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Cauliflower 'All Year Round'

Successional vareity. Heritage (English)

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Cauliflower 'All Year Round'

Successional vareity. Heritage (English)

Availability: In stock

Packet Size:1 gram
Average Seed Count:250 Seeds


It is very uplifting to go to the garden on a cold December day to harvest a perfect, intricately woven, beautiful white head of cauliflower.
Cauliflower 'All Year Round' produces good quality white heads and is an excellent all-purpose variety that is ideal for successional sowing. The plants grow to a height of 60cm (24in) and a spread of around 75cm (30in) and hold well over large periods.
The white, well-protected large curds are popular for summer shows, for freezing, and for use straight from the garden.

If you give cauliflower a try, you will be rewarded with the mild, sweet flavour of this vegetable at its freshest. Cauliflower is a great source of vitamin C, potassium, protein, phosphorus, and very high in fibre when eaten raw.
This versatile vegetable has a mild slightly nutty taste, the flavour profile transforms when roasted, steamed, or mashed and can be eaten raw in salads.

Prepare the site:
All brassica crops grow best in partial-shade, in firm, fertile, free-draining soil. Start digging over your soil in autumn, remove any stones you find and work in plenty of well-rotted manure or compost. Tread on the soil to remove any air pockets and make the surface very firm. Brassicas will fail if the soil is too acidic so add lime to the soil if necessary, aiming for a pH of 6.5 to 7.5.
Cauliflower prefers deep, humus-rich soil with a good supply of water and high humidity. Prepare your soil by working into it organic matter such as compost, bark, wood ashes, and manure. Barnyard manures should be aged before adding to the garden. Rabbit and chicken manures are good ones to use. Cow manure is good but just don't overdo it, as the manure may cause a build up of salt in the soil. If your soil is acidic, it should be sweetened up by adding lime.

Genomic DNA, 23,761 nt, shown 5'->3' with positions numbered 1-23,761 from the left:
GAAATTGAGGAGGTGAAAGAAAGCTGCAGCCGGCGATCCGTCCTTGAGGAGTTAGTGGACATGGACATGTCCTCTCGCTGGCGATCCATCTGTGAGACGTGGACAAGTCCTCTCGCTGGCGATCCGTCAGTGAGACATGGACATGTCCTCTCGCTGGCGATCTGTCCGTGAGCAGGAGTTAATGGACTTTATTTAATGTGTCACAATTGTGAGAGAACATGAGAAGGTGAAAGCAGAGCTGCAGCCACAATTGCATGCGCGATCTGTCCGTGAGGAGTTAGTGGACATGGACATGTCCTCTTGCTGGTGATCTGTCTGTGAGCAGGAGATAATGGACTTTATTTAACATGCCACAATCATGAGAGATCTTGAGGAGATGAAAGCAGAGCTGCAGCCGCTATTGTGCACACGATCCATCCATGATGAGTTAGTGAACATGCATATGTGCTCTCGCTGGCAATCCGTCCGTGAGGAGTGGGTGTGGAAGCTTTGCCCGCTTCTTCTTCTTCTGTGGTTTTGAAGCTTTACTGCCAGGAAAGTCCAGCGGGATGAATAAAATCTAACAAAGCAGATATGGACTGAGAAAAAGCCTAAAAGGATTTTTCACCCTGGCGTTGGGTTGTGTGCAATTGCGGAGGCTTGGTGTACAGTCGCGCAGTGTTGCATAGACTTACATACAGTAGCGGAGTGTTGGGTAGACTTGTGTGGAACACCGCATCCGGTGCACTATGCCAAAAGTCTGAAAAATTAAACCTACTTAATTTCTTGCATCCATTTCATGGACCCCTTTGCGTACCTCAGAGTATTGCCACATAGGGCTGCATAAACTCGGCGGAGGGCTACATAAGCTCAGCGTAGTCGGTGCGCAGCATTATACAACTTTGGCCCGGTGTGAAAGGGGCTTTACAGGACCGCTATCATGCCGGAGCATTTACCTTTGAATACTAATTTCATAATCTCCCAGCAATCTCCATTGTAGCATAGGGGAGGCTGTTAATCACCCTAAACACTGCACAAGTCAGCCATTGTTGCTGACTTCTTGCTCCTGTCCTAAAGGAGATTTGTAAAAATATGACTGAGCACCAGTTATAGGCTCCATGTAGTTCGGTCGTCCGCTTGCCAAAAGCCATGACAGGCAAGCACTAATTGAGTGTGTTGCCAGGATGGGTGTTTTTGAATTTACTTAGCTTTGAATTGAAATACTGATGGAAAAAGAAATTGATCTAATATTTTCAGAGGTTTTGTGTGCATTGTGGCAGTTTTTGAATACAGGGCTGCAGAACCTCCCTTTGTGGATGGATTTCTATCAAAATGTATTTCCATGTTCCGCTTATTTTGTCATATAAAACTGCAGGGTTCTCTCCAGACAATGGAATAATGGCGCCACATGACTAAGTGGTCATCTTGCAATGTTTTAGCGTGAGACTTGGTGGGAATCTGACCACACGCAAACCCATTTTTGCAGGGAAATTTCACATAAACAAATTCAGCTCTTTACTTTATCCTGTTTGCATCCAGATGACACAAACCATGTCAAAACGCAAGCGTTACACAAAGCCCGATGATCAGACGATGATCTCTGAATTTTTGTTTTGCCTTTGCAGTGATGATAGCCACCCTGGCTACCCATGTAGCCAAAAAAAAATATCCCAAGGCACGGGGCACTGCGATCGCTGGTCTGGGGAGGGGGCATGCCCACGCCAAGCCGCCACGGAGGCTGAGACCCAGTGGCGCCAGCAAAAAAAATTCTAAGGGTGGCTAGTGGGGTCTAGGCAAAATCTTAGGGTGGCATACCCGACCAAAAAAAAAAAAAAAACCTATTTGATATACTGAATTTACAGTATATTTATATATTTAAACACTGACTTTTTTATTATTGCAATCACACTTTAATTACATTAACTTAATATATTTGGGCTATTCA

Cauliflower seeds can be sown in January to February under glass, March to May directly outdoors, or September to October in coldframes to over winter.

Sow 4 to 6 weeks before the date you wish to plant them outdoors
Nearly all brassicas should be planted in a seedbed or in modules under glass and then transferred. Seeds should be sown thinly, as this reduces the amount of future thinning necessary and potential risk from pests.
Sow seeds 1.25cm (½in) deep and rows should be spaced 15cm (6in) apart. Once the seeds have germinated, thin the seedlings to 7.5cm (3in) between each plant.
The seedlings are ready for transplanting when they are between 6 and 8cm high (2½ to 3in). Water the day before moving, and keep well-watered until established. Space the plants 45cm (18in) apart in rows 60 to 90cm (24 to 36 in) apart.
Plant only as deeply as the transplants are as they are removed from their containers. If you overcrowd cauliflower, they may not be able to reach their full potential. Provide two or three plants for each family member. As you plant, put about a cup of root stimulator mixture into each hole along with a teaspoon of bonemeal to get the plants off to a robust start with strong roots and stems. Mulch each plant to prevent soil erosion and to add nutrients to the soil as it decomposes.

The meat of the cauliflower heads are called curds. The curds may "yellow" if they receive too much sun, rain, or frost. Secure the plants' long leaves over the cauliflower heads to insure beautiful white heads.
Cauliflower needs rich soil and adequate moisture for peak production. Feed them with a nitrogen-rich fertilizer every two or three weeks until the point of production. Then feed them with a good water-soluble fertilizer. Keep the soil moist. Replace mulch as it deteriorates and pull weeds away from the plants.